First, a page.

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Cayce Health Database

OVERVIEW OF FLU AFTEREFFECTS

I.  Physiological Considerations

    Some clarification in terminology is necessary to avoid confusion in discussing this topic.  The medical texts tell us that the influenza virus is not one of the viruses that causes gastroenteritis, although gastrointestinal symptoms such as nausea, anorexia, constipation sometimes do occur with this infection.  The main features that are lacking for the diagnosis of gastroenteritis are abdominal cramps, vomiting, and especially diarrhea.  The enteroviruses (Coxsackie, Echo, rheovirus) are the agents usually responsible, but unfortunately the term "intestinal flu" has been in common use for all viral gastroenteritis.

    Whether this common usage was adopted in the Cayce readings is a moot point, but the following observations would lead me to believe otherwise.  In one reading (654-3) Cayce made a distinction between the flu and cold germ; and in another reading (341-46) he indicated that the infection was caused by a variant of the flu germ.

    The mechanism involved in the production of the symptoms and signs due to intestinal flu are as follows: Infection results in inflammation and congestion in the intestinal tract, which leads to improper assimilation/ elimination. (Involvement of the lacteals leads to impaired production of the digestive juices.) Toxic accumulations occur.  This together with the congestion results in pressure on the ganglia, leading to abnormal sympathetic (autonomic) discharge.  A vicious cycle sets in, producing more inflammation, congestion, poor elimination, etc., which ultimately might lead to multiple organ system dysfunction, which could in time become an organic condition.  The mechanism and the complexity of the interactions can be better appreciated by the diagram pictured below:

 

    Overt Symptoms and Signs Manifest themselves Sometimes years after the initial attack.

    The effect on the gastrointestinal tract is as depicted in the diagram.  In addition, involvement of Peyer's patches leads to diminished resistance and impaired ability to rebuild.  Other effects that were described included collapse of the stomach with near autodigestion; and collapse, prolapse, and impaction in the colon,

    The liver and kidneys become involved through abnormal sympathetic (autonomic) discharge and irritation from accumulated toxins.  This leads to impaired circulation in these organs with attendant metabolic changes . This further enhances toxic accumulations.  Similar changes may extend to the spleen, pancreas, heart, lungs, pelvic organs (which in the female may lead to menstrual problems and infertility), etc.  The glandular system, not infrequently, is thrown out of balance as a result of this.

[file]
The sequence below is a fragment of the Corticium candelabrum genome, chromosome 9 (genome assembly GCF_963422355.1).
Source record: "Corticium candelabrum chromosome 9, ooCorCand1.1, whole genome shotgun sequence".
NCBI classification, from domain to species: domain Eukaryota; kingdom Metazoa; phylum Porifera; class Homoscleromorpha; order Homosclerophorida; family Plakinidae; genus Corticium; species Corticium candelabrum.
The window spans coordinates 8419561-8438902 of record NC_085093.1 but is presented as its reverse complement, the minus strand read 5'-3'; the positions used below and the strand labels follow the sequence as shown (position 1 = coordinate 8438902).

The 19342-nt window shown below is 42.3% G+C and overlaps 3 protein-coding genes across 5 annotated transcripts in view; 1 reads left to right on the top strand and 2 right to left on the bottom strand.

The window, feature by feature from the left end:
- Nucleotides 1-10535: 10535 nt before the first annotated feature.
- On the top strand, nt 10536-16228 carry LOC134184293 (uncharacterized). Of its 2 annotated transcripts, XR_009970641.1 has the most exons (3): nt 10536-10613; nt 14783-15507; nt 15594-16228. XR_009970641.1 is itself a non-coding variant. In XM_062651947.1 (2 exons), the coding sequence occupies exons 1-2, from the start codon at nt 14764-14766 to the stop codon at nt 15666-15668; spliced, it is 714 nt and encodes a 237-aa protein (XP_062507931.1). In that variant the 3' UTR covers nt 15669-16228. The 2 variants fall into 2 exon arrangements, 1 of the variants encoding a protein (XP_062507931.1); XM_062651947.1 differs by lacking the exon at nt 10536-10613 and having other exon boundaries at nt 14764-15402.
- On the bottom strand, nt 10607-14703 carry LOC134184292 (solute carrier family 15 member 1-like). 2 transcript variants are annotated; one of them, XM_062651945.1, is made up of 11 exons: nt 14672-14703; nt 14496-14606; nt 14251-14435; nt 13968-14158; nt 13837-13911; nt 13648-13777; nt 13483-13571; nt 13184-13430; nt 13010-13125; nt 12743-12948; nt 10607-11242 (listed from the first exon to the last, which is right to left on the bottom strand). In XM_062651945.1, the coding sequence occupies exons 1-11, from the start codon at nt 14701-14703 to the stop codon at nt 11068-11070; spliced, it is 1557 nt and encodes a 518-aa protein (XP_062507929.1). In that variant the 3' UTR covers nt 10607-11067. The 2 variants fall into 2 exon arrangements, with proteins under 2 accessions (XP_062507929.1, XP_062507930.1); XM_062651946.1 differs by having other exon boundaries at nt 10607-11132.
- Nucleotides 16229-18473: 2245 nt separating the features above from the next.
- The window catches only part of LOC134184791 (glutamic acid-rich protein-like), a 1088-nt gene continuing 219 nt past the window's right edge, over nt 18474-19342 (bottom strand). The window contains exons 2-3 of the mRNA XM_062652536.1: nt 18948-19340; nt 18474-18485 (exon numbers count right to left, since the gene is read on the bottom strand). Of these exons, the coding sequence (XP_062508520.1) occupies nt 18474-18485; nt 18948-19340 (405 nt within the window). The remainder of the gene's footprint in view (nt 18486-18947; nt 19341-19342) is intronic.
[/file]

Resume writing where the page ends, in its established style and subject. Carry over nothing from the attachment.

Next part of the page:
The effect on the nervous system is mediated through abnormal sympathetic (autonomic) discharge, this producing muscular tension and pressure on the cerebrospinal system.  This is how lesions are produced in the spine.  Less frequently the infection may produce inflammatory reaction directly around the nerves.  Central nervous system signs and symptoms may occur, including impaired mental functioning and a variety of abnormal sensations (incoordination).

    In the cardiovascular system, circulatory changes may lead to high blood pressure; irregular heart action may result from increased pressure and irritation (from congestion) on the cardiac plexus.  With persistence of these stimuli, organic heart disease may be the outcome.  The inflammatory process is usually reflected by an elevation in the white blood cells when an adequate defense response occurs, and sometimes in anemia with the result that there is diminished vitality, resistance, and ability to rebuild damaged tissues.

    The emotional response to the illness may be an additional stress to the system, the magnitude of which is dependent on the state of consciousness (spiritual maturity) of the individual.  In other words, the way one reacts to an illness is very important regarding its outcome.  If proper use is made of such experiences, just as in all other experiences in our daily lives, this brings us closer to the real purpose of our existence, i.e., spiritual alignment with divine will.  The following passage illustrates this: